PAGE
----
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Merge pull request #455 from rgommers/devguide-update

Devguide update
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2 parents 43f1d5c + c906fdc commit 0022325e516fd249bd1b754b9363f2b8b793d148 @charris charris committed Oct 3, 2012
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4 doc/source/dev/gitwash/development_setup.rst
@@ -2,6 +2,10 @@
Getting started with Git development
====================================
+This section and the next describe in detail how to set up git for working
+with the NumPy source code. If you have git already set up, skip to
+:ref:`development-workflow`.
+
Basic Git setup
###############
View
73 doc/source/dev/gitwash/development_workflow.rst
@@ -16,7 +16,8 @@ Basic workflow
In short:
-1. Start a new *feature branch* for each set of edits that you do.
+1. Update your ``master`` branch if it's not up to date.
+ Then start a new *feature branch* for each set of edits that you do.
See :ref:`below <making-a-new-feature-branch>`.
Avoid putting new commits in your ``master`` branch.
@@ -54,6 +55,10 @@ In short:
See :ref:`below <pushing-to-main>`.
+.. note:: It's usually a good idea to use the ``-n`` flag to ``git push``
+ to check first that you're about to push the changes you want to
+ the place you want.
+
This way of working helps to keep work well organized and the history
as clear as possible.
@@ -74,16 +79,16 @@ as clear as possible.
Making a new feature branch
===========================
-::
+To update your master branch, use::
- git branch my-new-feature
- git checkout my-new-feature
+ git fetch upstream
+ git merge upstream/master --ff-only
-or just::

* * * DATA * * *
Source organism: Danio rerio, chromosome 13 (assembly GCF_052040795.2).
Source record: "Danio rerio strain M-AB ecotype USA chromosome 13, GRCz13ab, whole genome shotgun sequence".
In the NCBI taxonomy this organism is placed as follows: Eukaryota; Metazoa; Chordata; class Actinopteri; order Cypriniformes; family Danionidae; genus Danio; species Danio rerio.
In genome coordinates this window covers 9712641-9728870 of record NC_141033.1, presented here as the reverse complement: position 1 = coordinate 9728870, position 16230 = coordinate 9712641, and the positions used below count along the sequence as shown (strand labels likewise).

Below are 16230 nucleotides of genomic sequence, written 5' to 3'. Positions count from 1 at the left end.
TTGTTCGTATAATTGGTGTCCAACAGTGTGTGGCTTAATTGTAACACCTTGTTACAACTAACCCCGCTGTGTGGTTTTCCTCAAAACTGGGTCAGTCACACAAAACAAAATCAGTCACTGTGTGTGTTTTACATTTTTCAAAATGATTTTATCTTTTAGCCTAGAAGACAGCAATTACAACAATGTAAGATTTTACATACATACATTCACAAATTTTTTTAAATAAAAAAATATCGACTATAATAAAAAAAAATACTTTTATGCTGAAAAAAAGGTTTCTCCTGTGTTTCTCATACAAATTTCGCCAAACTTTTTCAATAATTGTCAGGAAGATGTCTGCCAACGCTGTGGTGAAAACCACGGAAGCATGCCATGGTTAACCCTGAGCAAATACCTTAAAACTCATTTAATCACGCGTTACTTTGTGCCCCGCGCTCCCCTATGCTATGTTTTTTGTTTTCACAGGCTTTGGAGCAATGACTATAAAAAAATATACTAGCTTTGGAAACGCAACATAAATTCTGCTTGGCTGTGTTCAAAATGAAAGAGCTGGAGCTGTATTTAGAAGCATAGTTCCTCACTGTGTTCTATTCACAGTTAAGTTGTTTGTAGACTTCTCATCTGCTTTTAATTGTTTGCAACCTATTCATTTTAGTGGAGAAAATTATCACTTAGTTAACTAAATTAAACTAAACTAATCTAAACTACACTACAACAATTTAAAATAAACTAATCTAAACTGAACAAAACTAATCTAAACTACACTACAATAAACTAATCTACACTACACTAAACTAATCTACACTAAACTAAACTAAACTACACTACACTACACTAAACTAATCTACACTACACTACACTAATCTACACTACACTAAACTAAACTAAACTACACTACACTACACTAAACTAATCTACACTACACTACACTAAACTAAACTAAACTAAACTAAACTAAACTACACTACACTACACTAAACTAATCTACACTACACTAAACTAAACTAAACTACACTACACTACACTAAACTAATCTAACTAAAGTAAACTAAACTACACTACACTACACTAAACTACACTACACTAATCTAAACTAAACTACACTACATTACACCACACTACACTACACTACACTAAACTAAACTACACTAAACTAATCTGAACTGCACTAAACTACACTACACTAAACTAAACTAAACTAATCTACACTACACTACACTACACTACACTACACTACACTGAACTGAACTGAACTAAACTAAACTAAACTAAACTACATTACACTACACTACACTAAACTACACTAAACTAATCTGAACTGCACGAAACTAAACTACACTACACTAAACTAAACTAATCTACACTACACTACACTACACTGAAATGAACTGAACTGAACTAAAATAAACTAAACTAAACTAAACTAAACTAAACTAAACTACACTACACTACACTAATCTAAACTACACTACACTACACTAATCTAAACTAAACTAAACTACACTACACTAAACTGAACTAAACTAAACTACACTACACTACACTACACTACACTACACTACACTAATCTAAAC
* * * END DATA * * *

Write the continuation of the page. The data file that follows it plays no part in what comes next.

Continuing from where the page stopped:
+To create a new branch and check it out, use::
git checkout -b my-new-feature upstream/master
-Generally, you will want to keep this also on your public github_ fork
+Generally, you will want to keep this branch also on your public github_ fork
of NumPy_. To do this, you `git push`_ this new branch up to your github_
repo. Generally (if you followed the instructions in these pages, and
by default), git will have a link to your github_ repo, called
@@ -143,14 +148,53 @@ In more detail
#. To commit all modified files into the local copy of your repo,, do
``git commit -am 'A commit message'``. Note the ``-am`` options to
``commit``. The ``m`` flag just signals that you're going to type a
- message on the command line. The ``a`` flag - you can just take on
- faith - or see `why the -a flag?`_ - and the helpful use-case description in
- the `tangled working copy problem`_. The `git commit`_ manual
- page might also be useful.
+ message on the command line. If you leave it out, an editor will open in
+ which you can compose your commit message. For non-trivial commits this is
+ often the better choice. The ``a`` flag - you can just take on faith - or
+ see `why the -a flag?`_ - and the helpful use-case description in the
+ `tangled working copy problem`_. The section on
+ :ref:`commit messages <writing-the-commit-message>` below might also be useful.
#. To push the changes up to your forked repo on github_, do a ``git
push`` (see `git push`).
+.. _writing-the-commit-message:
+
+Writing the commit message
+--------------------------
+
+Commit messages should be clear and follow a few basic rules. Example::
+
+ ENH: add functionality X to numpy.<submodule>.
+
+ The first line of the commit message starts with a capitalized acronym
+ (options listed below) indicating what type of commit this is. Then a blank